This week we take a slight departure from cakes and stuff made of sugar! I’ve always believed that no single field of expertise is one-dimensional when it comes to further development. Even in the world of management consulting where you have to develop a whole host of skills which aren’t just about great technical knowledge, powerpoint slides or effective client presentations — it’s also about the softer side of building relationships all the way through to the mundanity (is that a word? nope spellcheck just said it wasn’t, oh well, I’m making it one) of managing a job budgets and project economics.
The world of cake artistry is exactly the same. There aren’t a lot of jobs where you have to be about 6 professions at once and in the world of cakes you need to be a Baker, Sculptor, Artist, Engineer, Architect… and sometimes a Florist too!
So the importance of complementary skills is the mantra of this post today and I’m shining a spotlight on floristry.
Learning about the basics of floristry is essential in my book if you really want to understand how to arrange decorations properly (not just sugar flowers but aesthetics and placement of decorations in general). Even understanding how real flowers move and can be manipulated is really important to converting how you use flowers to the sugar realm. The business sensibility in me also cottoned on to the fact that knowing how to use real flowers on a cake is particularly important for brides on a budget and can’t afford ginormous numbers of sugar flowers. I also believe that having this skillset in the repertoire also helps to build a foundation for better sugar flower work too.
So I rocked up to a basic floristry class on a very rainy Saturday taught by the extremely lovely Bec of Fresh Flowers. They’re a Sydney based company who are just starting out but already making waves because of their cost effective beautiful arrangements. They even have their own flower farm which is rare for even the biggest florists in Sydney.
We covered some fundamentals in this day long workshop including basic wiring technique, making a buttonhole for weddings, creating simple centrepieces on a budget and creating a large beautiful bouquet using a simple layering method. Even the tricky wrapping of flowers with giant sheets of decorative paper was made simple.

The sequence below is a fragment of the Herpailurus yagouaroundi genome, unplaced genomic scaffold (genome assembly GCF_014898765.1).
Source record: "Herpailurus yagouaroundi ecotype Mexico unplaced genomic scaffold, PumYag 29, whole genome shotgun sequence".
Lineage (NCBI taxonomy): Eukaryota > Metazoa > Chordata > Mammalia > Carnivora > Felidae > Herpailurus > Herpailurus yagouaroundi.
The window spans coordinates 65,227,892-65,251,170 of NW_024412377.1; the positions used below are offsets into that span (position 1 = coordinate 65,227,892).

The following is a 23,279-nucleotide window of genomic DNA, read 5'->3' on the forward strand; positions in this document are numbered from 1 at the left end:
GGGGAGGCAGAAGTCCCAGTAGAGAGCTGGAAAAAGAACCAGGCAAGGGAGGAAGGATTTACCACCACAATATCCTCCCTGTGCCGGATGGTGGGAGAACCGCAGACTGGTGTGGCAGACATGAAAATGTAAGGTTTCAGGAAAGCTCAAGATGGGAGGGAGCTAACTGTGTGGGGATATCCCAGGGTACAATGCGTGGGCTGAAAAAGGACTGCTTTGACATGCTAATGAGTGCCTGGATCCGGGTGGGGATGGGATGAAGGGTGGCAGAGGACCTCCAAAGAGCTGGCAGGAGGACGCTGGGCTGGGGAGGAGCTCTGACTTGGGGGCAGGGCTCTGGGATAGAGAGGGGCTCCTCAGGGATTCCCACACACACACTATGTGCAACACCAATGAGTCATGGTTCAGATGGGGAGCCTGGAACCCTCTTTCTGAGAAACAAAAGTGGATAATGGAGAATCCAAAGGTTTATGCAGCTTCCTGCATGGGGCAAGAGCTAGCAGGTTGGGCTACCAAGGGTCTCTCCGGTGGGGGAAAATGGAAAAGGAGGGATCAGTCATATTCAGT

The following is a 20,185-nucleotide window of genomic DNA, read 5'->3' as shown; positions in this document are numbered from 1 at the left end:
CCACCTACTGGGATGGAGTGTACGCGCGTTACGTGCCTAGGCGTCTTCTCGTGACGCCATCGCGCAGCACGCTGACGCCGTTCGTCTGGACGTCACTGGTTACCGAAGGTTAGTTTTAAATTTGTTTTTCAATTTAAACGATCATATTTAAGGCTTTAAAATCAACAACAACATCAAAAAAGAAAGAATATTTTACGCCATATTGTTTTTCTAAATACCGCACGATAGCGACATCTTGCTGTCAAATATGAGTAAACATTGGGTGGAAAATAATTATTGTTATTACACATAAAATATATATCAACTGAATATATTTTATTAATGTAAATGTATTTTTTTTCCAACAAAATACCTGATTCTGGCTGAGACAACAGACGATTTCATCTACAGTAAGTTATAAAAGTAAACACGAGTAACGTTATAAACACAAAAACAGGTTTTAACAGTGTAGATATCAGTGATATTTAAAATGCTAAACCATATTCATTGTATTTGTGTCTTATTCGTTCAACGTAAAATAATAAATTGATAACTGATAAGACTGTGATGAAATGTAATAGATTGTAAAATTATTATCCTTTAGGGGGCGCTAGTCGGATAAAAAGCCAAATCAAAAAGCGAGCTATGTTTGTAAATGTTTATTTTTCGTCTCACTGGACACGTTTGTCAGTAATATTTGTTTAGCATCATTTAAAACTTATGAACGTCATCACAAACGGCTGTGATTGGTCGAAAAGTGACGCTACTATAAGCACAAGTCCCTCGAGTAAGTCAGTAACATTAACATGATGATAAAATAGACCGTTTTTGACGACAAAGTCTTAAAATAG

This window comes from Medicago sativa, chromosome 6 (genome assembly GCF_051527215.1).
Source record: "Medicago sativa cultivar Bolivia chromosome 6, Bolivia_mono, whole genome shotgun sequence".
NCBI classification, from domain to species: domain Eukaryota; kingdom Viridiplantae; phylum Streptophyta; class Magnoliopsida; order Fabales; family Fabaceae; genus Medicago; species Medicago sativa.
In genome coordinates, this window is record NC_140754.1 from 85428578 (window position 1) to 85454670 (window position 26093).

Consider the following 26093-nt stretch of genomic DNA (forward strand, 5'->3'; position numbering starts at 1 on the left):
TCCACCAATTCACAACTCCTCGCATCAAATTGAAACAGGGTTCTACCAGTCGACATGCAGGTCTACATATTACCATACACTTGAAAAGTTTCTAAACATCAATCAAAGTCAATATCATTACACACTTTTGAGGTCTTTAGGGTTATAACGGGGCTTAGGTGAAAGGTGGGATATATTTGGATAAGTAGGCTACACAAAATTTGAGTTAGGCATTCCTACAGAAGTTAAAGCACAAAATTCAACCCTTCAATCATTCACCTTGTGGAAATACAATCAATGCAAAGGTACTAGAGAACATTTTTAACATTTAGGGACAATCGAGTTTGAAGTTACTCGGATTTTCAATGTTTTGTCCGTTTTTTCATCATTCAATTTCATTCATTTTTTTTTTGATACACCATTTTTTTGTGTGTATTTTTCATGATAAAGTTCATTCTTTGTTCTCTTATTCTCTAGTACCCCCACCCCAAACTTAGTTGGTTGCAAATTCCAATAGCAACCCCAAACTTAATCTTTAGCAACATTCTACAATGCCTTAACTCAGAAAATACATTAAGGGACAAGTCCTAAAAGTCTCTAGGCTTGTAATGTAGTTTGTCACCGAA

My favourite part of the class by far was creating the buttonhole and bouquet. It was also great to get some hardcore wiring practice even though my thumbs were pretty raw afterwards. The best part? I managed to buy majorly professional florist secateurs for cutting through cake dowels like they’re sticks of butter – no more hurty hands! Woot woot!
My finished buttonhole
Materials for the buttonhole including cake dowel dominating secateurs
To summarise “Key Learnings” in true Management Consultant style:
- Purchasing a “T” bar to make a button hole (far left in the picture above) is a really effective way to make a buttonhole safe and easy to create (essentially a small piece of plastic shaped like a capital T with a safety pin attached to the back). You can apparently get these from floristry shops – brides to be take note!
- Trimming the base of your stems at a sharp angle is important to prevent suction to the base of a vase so that the flowers live longer.
- Handy Tip Alert! For heavy water drinkers like gerberas (or any other flower with very thick stems for that matter) trimming 1 cm off the stem for every hour it has been out of water is important to prevent air pockets from forming within the stem of the gerbera which is what eventually makes them flop on their side! (such a cool and interesting learning for me by the way!!)
- Making a simple grid at the top of your vase from clear sticky tape creates a stable base from which to arrange flowers so you don’t get that lopsided uneven floppy effect when someone brings you a bunch of flowers for a dinner party. Takes about 30 seconds but so worth the time!
Sticky tape grid in action!
- Wiring allows for strength and movement. We wired gerberas by piercing the top of a 22 gauge wire into the centre of the gerbera first before wrapping in a spiral down the stem. This then allowed us to manipulate the gerbera any way we like – it’s a notoriously top heavy flower so the wires give it extra support. Note that there is a huge world of flower gauge wires out there – the gauge refers to the thickness of the wire and generally the lower the number, the thicker the wire. Here’s a floristry wire guide for those interested.
- “The Sara Lee” method rocks. This pays homage to the famous Sara Lee layer cake whereby you layer flowers on their side in the same order you’d like to see them when upright — a very simple way to arrange very large bouquets (especially if you have small hands!). Walking around the table to see the bouquet from afar also helps to visualise the end product and rearrange as necessary. Here’s a photo of the layering method in action:
Interested in floristry classes?
Check out Fresh Flowers on facebook to find out more. They also do periodic Groupon type offers which are very good value. Faye Cahill also holds workshops with Kirsten Boike at her studio and I believe Kirsten also teaches the Sydney Community College which you can google easily for more info.